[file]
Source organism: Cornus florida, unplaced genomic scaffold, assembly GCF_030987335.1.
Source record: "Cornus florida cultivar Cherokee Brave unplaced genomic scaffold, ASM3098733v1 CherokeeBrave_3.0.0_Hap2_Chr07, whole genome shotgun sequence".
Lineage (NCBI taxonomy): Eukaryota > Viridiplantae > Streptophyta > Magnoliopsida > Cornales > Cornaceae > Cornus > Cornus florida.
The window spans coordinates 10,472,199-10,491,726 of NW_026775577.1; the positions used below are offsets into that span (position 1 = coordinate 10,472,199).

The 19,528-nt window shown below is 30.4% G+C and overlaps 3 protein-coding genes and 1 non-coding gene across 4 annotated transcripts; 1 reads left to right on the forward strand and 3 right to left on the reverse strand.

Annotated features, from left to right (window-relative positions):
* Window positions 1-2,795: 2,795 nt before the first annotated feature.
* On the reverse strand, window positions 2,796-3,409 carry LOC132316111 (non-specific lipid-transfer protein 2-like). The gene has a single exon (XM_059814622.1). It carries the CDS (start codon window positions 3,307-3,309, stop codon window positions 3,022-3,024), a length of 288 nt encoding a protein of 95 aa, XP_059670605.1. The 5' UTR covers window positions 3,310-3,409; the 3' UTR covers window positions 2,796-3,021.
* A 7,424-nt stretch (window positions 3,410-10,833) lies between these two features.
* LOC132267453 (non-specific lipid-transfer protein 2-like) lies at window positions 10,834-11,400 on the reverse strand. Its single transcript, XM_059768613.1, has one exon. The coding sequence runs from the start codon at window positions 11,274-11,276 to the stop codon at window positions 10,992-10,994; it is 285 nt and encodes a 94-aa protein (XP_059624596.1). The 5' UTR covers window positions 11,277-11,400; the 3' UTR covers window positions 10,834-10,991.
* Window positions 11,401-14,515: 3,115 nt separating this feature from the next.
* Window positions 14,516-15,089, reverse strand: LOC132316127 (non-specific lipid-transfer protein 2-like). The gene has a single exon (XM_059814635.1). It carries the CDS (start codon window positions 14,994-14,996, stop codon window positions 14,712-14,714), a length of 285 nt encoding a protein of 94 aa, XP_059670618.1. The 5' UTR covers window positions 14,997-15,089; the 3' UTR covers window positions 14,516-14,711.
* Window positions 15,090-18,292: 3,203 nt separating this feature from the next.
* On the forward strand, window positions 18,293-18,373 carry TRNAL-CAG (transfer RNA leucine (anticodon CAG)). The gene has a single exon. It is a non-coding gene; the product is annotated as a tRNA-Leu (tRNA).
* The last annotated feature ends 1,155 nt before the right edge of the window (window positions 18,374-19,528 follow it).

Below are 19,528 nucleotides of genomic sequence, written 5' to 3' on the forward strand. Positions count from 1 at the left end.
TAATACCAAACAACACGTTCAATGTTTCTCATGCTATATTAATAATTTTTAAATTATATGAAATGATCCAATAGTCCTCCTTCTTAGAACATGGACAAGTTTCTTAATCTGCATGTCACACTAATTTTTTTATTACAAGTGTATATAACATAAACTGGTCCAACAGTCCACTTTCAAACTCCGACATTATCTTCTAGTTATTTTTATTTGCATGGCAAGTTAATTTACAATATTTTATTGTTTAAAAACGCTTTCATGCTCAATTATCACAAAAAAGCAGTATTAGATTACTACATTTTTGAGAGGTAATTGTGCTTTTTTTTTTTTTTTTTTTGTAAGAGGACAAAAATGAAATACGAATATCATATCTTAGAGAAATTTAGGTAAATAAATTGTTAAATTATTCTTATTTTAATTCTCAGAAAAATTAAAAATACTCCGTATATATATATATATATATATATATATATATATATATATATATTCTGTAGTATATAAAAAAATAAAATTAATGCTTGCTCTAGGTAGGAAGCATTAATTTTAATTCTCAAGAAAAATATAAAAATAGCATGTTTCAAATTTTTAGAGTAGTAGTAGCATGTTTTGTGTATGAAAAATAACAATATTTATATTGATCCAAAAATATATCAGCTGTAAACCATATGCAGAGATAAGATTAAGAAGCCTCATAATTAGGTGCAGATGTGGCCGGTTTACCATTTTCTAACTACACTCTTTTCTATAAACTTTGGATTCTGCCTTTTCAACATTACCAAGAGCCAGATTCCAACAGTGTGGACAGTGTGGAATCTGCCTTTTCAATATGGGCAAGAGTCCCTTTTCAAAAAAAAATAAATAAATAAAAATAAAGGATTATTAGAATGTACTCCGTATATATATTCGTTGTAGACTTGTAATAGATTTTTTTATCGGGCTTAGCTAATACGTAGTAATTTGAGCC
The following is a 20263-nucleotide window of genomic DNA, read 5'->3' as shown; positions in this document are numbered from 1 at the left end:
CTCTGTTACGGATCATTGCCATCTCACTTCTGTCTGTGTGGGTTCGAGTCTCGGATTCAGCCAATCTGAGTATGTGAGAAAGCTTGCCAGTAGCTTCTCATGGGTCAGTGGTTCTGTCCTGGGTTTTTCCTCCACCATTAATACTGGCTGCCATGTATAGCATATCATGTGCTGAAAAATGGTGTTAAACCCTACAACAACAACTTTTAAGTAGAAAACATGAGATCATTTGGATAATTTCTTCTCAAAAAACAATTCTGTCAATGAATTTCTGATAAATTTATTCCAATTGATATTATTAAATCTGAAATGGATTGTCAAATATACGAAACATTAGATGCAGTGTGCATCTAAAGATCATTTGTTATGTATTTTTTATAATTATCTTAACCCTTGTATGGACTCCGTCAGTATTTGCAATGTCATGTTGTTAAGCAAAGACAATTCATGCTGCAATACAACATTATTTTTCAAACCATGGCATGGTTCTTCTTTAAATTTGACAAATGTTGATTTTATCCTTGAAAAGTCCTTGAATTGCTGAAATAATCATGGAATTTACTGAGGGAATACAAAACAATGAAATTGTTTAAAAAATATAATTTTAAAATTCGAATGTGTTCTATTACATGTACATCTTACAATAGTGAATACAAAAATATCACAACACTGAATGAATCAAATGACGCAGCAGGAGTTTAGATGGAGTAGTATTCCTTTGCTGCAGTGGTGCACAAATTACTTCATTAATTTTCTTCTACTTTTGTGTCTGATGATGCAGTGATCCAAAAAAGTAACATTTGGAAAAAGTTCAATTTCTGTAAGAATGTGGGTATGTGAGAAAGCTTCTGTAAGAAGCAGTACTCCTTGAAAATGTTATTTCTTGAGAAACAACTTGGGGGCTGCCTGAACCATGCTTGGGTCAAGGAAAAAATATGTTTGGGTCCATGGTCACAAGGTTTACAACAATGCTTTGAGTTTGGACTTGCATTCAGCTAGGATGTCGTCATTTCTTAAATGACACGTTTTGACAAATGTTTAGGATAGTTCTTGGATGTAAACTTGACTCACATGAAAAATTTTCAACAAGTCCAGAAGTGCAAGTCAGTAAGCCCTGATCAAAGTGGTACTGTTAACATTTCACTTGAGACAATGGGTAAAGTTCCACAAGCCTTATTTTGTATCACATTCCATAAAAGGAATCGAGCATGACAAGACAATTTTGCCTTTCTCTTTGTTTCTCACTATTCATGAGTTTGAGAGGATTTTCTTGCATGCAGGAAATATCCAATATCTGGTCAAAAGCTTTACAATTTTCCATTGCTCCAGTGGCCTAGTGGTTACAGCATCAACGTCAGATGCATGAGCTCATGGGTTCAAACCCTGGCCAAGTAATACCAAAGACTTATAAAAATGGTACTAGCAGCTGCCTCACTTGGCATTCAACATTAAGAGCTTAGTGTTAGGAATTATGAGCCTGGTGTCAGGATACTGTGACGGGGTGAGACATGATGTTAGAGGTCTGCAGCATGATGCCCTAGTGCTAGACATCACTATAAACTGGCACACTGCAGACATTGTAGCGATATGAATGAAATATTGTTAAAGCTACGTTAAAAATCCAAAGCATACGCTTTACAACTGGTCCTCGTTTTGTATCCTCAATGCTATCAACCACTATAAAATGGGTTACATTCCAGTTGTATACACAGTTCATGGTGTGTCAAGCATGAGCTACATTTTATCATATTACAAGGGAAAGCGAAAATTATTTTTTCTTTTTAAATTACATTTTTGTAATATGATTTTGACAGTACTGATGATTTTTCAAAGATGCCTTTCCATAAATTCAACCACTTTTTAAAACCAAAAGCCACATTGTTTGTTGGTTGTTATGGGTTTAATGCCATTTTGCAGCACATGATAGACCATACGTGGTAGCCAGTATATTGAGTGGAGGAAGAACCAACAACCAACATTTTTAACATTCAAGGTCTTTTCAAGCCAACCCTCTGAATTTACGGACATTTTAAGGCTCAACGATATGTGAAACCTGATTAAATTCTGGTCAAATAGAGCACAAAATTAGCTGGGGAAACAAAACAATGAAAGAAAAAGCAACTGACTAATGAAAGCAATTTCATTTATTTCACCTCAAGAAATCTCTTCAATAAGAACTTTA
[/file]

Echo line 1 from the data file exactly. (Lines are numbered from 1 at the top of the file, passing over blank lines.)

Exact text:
Source organism: Cornus florida, unplaced genomic scaffold, assembly GCF_030987335.1.